Early Graduation: Programs In Place To Aid Academically Advanced Students
All across America, there are programs in place to aid academically advanced students to work at a faster, more vigorous pace. These programs can start as early as elementary school with the Advanced Academics Program (AAP), continue into middle school with Accelerated Academics (AA). Options such as these exist in high schools as well with programs such as International Baccalaureate (IB), Dual-Enrollment, and Advanced Placement (AP) courses. Starting in middle school, students also have the option to take honors courses for an accelerated, more advanced classroom environment. Many counties also give students the option to graduate high school early, in most cases three years instead of four. In order to graduate early, many students must to take online courses or cut out elective slots so the student can take more core classes. Although some believe that early graduation allows students who are more intelligent to work at an accelerated course that is better suited for their success, students should not have the option to complete high school early because it puts too much stress on the student, the student will not be properly equipped for college, and the challenge is unnecessary.
Graduating early puts an inordinate amount of stress on a student. Students Many students take time in high school to do activities other high school students may enjoy. Whether these are outside of school or during school hours as an elective slot, these activities provide time for a student to relax, do a recreational activity, and take a break from studying and academics. If a student chooses to fill elective slots with core classes, their homework and study time outside of school will increase and become disproportionate to the amount of free time an advanced student would have. Alternatively, if the student opts to take online classes, young scholars will have less time after school for both homework and extracurricular or recreational activities. Depression and suicide rates are already disconcertingly elevated in high schools, and even more so at a high school with rigorous schedules and classes, such as Thomas Jefferson High School of Science and Technology. If students do not have time to relax and enjoy themselves, the students are at a higher risk of depression, suicide, anxiety, and other mental illnesses. Filling up schedules with core classes, online classes, and an increased course load can severely impact a teenager’s life both mentally and physically.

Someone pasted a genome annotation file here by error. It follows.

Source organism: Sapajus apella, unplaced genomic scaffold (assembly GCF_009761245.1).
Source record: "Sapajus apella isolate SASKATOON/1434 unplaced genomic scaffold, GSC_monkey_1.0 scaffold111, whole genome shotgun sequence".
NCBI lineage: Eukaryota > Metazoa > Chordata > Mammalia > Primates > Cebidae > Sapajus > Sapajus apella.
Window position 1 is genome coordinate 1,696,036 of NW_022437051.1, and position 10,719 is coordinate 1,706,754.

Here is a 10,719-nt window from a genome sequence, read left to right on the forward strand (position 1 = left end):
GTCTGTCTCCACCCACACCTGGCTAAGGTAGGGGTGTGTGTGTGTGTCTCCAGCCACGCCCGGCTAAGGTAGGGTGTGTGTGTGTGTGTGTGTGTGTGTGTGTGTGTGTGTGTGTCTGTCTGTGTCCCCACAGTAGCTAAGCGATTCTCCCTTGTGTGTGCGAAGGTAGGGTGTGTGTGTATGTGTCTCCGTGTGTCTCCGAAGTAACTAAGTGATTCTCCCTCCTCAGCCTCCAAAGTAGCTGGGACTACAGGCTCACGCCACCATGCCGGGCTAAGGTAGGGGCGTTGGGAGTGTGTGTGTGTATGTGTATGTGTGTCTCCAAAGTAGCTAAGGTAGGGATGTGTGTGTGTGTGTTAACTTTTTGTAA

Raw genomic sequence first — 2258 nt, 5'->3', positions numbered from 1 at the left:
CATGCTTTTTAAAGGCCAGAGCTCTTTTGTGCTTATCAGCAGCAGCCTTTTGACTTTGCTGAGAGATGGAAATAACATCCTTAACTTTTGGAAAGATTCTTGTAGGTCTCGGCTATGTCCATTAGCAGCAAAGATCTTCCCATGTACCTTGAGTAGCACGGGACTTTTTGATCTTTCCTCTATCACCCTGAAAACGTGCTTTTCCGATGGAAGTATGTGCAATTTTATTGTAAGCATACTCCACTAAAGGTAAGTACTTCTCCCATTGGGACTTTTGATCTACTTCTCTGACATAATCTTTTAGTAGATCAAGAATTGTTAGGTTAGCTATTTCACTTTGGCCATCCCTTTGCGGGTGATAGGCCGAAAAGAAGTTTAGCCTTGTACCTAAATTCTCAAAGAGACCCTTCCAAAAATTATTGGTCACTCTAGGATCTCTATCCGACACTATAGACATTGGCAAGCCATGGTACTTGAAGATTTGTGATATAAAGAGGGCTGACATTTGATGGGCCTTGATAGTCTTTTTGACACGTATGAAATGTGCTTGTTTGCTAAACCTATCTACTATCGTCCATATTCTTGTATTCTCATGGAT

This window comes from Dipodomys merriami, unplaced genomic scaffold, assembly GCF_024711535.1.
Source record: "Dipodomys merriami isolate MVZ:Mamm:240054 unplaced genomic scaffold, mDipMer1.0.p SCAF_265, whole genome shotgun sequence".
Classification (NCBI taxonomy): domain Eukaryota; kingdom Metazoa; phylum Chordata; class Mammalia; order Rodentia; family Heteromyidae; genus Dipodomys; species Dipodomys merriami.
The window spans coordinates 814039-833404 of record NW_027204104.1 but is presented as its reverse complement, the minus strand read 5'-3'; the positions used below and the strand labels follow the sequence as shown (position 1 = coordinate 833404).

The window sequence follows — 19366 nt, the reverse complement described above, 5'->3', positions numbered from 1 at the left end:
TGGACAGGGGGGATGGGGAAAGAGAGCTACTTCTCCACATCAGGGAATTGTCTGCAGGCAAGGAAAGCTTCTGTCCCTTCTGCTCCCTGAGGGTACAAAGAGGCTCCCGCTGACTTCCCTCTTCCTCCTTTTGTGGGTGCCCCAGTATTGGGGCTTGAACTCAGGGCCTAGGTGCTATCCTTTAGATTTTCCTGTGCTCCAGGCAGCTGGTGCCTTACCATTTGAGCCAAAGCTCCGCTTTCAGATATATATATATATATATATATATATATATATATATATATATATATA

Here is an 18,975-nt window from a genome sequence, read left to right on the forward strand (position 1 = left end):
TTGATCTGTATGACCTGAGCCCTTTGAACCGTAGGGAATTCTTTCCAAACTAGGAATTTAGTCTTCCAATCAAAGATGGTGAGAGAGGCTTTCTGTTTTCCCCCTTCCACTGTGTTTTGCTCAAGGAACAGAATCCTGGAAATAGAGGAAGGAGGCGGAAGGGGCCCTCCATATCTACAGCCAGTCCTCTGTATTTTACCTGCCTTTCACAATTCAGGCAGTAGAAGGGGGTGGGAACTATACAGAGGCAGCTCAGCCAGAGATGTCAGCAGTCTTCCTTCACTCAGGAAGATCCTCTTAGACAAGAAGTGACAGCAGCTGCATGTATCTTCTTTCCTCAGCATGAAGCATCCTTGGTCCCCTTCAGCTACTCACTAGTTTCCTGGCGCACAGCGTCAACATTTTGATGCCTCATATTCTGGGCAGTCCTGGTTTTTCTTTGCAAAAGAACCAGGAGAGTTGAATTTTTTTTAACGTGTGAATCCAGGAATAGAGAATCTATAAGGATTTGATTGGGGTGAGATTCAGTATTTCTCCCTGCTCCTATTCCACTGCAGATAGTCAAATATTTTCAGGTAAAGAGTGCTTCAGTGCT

Secondly, students should not be able to graduate early because some will not be prepared for college. Some students, even when graduating high school in the typical four years, are not ready for college either mentally, emotionally, or physically, Options such as gap years and community or online colleges are in place for these students. If a student takes an accelerated high school course load, there is a larger chance of them not being mature enough for college. While these students could take a gap year or take courses at a local community college if students are not ready, there was then no point in them graduating high school early, as many high schools offer college courses anyway. In addition to not being ready for college, young scholars might not have a strong enough resume to make it into a college of their choice, More and more, colleges are putting increased emphasis on extracurricular activities and leadership positions held during a student’s time in high school. Because an accelerated student likely replaced electives and extracurricular activities with graduation required classes and online courses, a student could have a less impressive application than a student who took four years of high school, allowing for more electives and activities outside of school. Graduating early makes a student less prepared for college both mentally and with the components of their application.
Finally, the challenge that comes with graduating high school early is unnecessary. Because many high schools offer classes at a more advanced or college level, such as IB, AP, and Dual Enrollment, there is no practical purpose for a student to graduate early. This is the case especially with students who wish to continue onto college. Taking college courses in high school can roll over and allow students to opt out of some college courses, allowing college students to access an advanced track and graduate college early at the same age they would if they had left high school early. Because of this, there is no logical reason to complete high school at an accelerated course because it is possible to save the same amount of time by taking an accelerated course in college, when the student is more academically ready to pursue the challenge of an increased course load and can take more classes associated with the students major as opposed to having to take general education classes. Completing high school at an accelerated course is impractical because it provides a needless challenge and the same outcome can be reached by taking an accelerated program in college.
Ultimately, graduating from high school in three years instead of four should not be an option presented to advanced level students because of the high stress levels and mental health concern, the unpreparedness for college both mentally and in terms of their outside activities, and the inessential challenge for students that can be sought out in college.